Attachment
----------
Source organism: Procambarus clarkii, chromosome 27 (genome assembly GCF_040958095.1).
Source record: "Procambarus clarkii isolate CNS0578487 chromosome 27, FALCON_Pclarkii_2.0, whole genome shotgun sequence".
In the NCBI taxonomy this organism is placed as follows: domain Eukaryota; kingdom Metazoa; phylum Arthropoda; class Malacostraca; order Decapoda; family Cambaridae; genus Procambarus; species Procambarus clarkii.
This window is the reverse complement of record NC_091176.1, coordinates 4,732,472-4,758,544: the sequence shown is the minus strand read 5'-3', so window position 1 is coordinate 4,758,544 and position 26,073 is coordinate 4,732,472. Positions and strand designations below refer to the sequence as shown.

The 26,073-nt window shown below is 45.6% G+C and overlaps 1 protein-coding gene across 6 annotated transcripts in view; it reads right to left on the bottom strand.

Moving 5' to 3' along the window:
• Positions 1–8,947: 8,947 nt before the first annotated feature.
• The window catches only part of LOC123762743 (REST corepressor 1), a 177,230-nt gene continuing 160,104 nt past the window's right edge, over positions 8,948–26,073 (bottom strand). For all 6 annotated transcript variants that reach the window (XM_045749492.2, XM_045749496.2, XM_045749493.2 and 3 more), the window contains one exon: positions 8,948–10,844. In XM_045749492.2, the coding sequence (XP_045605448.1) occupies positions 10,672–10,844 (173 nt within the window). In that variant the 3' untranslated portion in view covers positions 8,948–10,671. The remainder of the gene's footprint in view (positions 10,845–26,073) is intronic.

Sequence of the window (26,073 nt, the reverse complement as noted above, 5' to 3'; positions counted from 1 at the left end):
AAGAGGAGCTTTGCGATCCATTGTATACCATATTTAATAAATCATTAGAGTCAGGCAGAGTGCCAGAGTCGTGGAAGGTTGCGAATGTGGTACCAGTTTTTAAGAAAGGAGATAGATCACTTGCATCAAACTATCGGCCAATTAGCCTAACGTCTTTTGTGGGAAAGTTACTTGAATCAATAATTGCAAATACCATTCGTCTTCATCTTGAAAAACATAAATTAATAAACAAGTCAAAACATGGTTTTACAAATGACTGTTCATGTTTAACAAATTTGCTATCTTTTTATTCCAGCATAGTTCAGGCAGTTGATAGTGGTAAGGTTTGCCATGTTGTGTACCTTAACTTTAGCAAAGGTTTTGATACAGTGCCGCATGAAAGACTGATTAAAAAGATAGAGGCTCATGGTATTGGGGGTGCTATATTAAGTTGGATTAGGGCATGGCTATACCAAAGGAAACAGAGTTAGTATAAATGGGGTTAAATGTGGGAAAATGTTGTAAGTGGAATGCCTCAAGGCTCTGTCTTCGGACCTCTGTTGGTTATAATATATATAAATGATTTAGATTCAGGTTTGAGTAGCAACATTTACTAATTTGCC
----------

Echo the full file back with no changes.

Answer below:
Source organism: Procambarus clarkii, chromosome 27 (genome assembly GCF_040958095.1).
Source record: "Procambarus clarkii isolate CNS0578487 chromosome 27, FALCON_Pclarkii_2.0, whole genome shotgun sequence".
In the NCBI taxonomy this organism is placed as follows: domain Eukaryota; kingdom Metazoa; phylum Arthropoda; class Malacostraca; order Decapoda; family Cambaridae; genus Procambarus; species Procambarus clarkii.
This window is the reverse complement of record NC_091176.1, coordinates 4,732,472-4,758,544: the sequence shown is the minus strand read 5'-3', so window position 1 is coordinate 4,758,544 and position 26,073 is coordinate 4,732,472. Positions and strand designations below refer to the sequence as shown.

The 26,073-nt window shown below is 45.6% G+C and overlaps 1 protein-coding gene across 6 annotated transcripts in view; it reads right to left on the bottom strand.

Moving 5' to 3' along the window:
• Positions 1–8,947: 8,947 nt before the first annotated feature.
• The window catches only part of LOC123762743 (REST corepressor 1), a 177,230-nt gene continuing 160,104 nt past the window's right edge, over positions 8,948–26,073 (bottom strand). For all 6 annotated transcript variants that reach the window (XM_045749492.2, XM_045749496.2, XM_045749493.2 and 3 more), the window contains one exon: positions 8,948–10,844. In XM_045749492.2, the coding sequence (XP_045605448.1) occupies positions 10,672–10,844 (173 nt within the window). In that variant the 3' untranslated portion in view covers positions 8,948–10,671. The remainder of the gene's footprint in view (positions 10,845–26,073) is intronic.

Sequence of the window (26,073 nt, the reverse complement as noted above, 5' to 3'; positions counted from 1 at the left end):
AAGAGGAGCTTTGCGATCCATTGTATACCATATTTAATAAATCATTAGAGTCAGGCAGAGTGCCAGAGTCGTGGAAGGTTGCGAATGTGGTACCAGTTTTTAAGAAAGGAGATAGATCACTTGCATCAAACTATCGGCCAATTAGCCTAACGTCTTTTGTGGGAAAGTTACTTGAATCAATAATTGCAAATACCATTCGTCTTCATCTTGAAAAACATAAATTAATAAACAAGTCAAAACATGGTTTTACAAATGACTGTTCATGTTTAACAAATTTGCTATCTTTTTATTCCAGCATAGTTCAGGCAGTTGATAGTGGTAAGGTTTGCCATGTTGTGTACCTTAACTTTAGCAAAGGTTTTGATACAGTGCCGCATGAAAGACTGATTAAAAAGATAGAGGCTCATGGTATTGGGGGTGCTATATTAAGTTGGATTAGGGCATGGCTATACCAAAGGAAACAGAGTTAGTATAAATGGGGTTAAATGTGGGAAAATGTTGTAAGTGGAATGCCTCAAGGCTCTGTCTTCGGACCTCTGTTGGTTATAATATATATAAATGATTTAGATTCAGGTTTGAGTAGCAACATTTACTAATTTGCC